Comparison of 9th Grade Students' Understanding According to Experiments on the "Law of Definite Proportions" in Science Textbooks
Han, Yu-Hwa ; Lee, Min-Sook ; Paik, Seoung-Hey ;
Journal of The Korean Association For Science Education, volume 27, issue 1, 2007, Pages 50~58
In this study, students' thoughts were searched according to the types of experiments related to the "law of definite proportions" in 9th grade science textbooks. The most common four types of experiments in textbooks were selected and analyzed for this study. It was found that the experiments needed various preconceptions and complex inferring process by students. But most of the students could not catch the concept understanding desired from the experiments. They just perceived simple observation from their senses. These phenomena were common regardless of types of experiments. These means that the level of preconceptions and inferring process for the interpretation of the experimental data did not match with students' level of thoughts. The goals of the experiments in science textbooks are to increase students' inquiry ability, and to acquire science concepts by themselves from the experiment results. But if the contents of experiments are not suitable to students' understanding level, the educational effects of the performance of these experiments were not positive. Therefore, these experiments need contents revisions for students to acquire the concept related to the "law of definite proportions" by themselves.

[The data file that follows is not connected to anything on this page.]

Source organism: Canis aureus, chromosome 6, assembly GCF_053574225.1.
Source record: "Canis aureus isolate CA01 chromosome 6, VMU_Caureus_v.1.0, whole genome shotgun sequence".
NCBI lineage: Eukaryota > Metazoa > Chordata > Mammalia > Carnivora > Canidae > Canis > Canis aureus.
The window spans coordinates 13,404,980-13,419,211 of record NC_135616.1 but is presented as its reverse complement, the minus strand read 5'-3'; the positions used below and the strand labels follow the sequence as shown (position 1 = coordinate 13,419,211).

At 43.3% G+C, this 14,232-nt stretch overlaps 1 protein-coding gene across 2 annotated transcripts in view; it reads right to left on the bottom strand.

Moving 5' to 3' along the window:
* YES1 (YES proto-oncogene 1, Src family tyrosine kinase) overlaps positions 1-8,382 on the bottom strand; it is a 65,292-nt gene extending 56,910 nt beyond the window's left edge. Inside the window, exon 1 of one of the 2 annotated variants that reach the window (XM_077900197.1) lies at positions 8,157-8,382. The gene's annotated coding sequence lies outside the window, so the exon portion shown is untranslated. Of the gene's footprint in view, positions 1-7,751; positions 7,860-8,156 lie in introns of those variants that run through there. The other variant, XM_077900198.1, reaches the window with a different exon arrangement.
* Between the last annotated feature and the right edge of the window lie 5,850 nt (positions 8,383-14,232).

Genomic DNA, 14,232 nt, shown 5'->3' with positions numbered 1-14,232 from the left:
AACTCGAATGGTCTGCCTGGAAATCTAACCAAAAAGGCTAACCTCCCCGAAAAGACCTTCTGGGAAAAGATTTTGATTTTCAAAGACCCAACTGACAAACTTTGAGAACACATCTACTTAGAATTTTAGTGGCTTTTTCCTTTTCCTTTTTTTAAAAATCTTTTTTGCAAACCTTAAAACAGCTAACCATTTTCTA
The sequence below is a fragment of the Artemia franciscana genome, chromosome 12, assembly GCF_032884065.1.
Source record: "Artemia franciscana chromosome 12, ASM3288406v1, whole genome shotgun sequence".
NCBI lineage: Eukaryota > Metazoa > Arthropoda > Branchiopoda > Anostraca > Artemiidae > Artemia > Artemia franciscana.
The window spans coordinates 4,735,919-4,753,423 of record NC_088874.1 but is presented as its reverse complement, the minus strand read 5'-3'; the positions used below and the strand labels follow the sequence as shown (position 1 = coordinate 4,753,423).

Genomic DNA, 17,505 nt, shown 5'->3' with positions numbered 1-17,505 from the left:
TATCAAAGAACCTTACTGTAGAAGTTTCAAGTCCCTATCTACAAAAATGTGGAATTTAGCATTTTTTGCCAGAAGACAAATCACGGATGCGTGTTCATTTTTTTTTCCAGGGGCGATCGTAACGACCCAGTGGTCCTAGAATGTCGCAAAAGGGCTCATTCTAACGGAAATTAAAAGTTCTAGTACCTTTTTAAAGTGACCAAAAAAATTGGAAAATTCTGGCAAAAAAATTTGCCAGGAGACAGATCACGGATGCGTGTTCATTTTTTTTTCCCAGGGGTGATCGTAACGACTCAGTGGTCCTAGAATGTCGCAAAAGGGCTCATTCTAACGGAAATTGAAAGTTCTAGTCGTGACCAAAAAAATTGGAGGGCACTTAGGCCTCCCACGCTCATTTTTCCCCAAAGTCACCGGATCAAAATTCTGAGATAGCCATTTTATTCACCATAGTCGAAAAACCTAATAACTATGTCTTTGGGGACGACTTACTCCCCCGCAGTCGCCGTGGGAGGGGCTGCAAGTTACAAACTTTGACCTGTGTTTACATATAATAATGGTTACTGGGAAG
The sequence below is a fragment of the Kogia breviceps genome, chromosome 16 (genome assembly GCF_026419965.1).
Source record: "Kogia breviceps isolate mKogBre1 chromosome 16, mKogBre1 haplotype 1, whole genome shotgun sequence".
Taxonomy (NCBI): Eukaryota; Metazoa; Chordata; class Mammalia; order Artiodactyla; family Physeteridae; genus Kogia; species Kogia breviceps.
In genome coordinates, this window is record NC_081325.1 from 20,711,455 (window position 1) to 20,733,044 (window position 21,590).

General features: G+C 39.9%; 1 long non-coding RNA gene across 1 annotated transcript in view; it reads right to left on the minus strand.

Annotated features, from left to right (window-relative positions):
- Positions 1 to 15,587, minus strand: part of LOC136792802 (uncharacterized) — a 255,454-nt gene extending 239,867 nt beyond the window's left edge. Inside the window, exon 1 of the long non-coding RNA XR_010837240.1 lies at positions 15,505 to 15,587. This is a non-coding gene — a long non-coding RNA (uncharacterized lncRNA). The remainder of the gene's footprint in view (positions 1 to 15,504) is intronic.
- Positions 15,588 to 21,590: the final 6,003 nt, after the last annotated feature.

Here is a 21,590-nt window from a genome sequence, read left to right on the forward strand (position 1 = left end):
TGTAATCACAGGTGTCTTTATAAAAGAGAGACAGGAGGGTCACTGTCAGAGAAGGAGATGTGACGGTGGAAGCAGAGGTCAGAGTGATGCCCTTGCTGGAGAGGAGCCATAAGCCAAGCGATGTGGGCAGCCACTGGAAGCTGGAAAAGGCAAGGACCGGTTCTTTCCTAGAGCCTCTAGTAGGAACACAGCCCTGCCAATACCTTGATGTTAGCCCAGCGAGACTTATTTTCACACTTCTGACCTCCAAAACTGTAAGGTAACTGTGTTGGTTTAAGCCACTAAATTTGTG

Perceptions on Microcomputer-Based Laboratory Experiments of Science Teachers that Participated in In-Service Training
Park, Kum-Hong ; Ku, Yang-Sam ; Choi, Byung-Soon ; Shin, Ae-Kyung ; Lee, Kuk-Haeng ; Ko, Suk-Beum ;
Journal of The Korean Association For Science Education, volume 27, issue 1, 2007, Pages 59~69
The aim of this study was to investigate teachers' perceptions on MBL (microcomputer-based laboratory) experiment training program for teachers, the expecting effects of MBL experiment and application of MBL experiment after conducting MBL experiment training for science classes in schools. This study showed that most of the teachers who participated in the training program thought that the MBL experiment training program was very useful and instructive. Many teachers considered that MBL experiments using a computer could decrease time spent in the experiment by accurate and fast data collection and analysis. They also thought that the reduced time could be used more effectively in the analysis of experimental data and discussion activities leading to correct concept formation as well as in the development of graphical analysis and science process skills. However, they thought that MBL experiments were ineffective in learning how to operate experiment apparatus. This study also revealed that most teachers intended to apply MBL experiments in real classrooms context right after the training course and they pointed out many obstacles in introducing MBL experiments into their classrooms such as a budget to purchase equipment, poor laboratory conditions, and few MBL experiment training opportunities. In order to apply MBL experiment into the real classrooms, further changes were suggested as follows; development of technologies to reduce unit cost of equipment for MBL experiments, production and supply of many kinds of sensors, development of MBL experiment materials, and expansion of the training program for teachers.
Conceptual Definition and Types of Reflective Thinking on Science Teaching: Focus on the Pre-service Science Teachers
Park, Mi-Hwa ; Lee, Jin-Seong ; Lee, Gyoung-Ho ; Song, Jin-Woong ;
Journal of The Korean Association For Science Education, volume 27, issue 1, 2007, Pages 70~83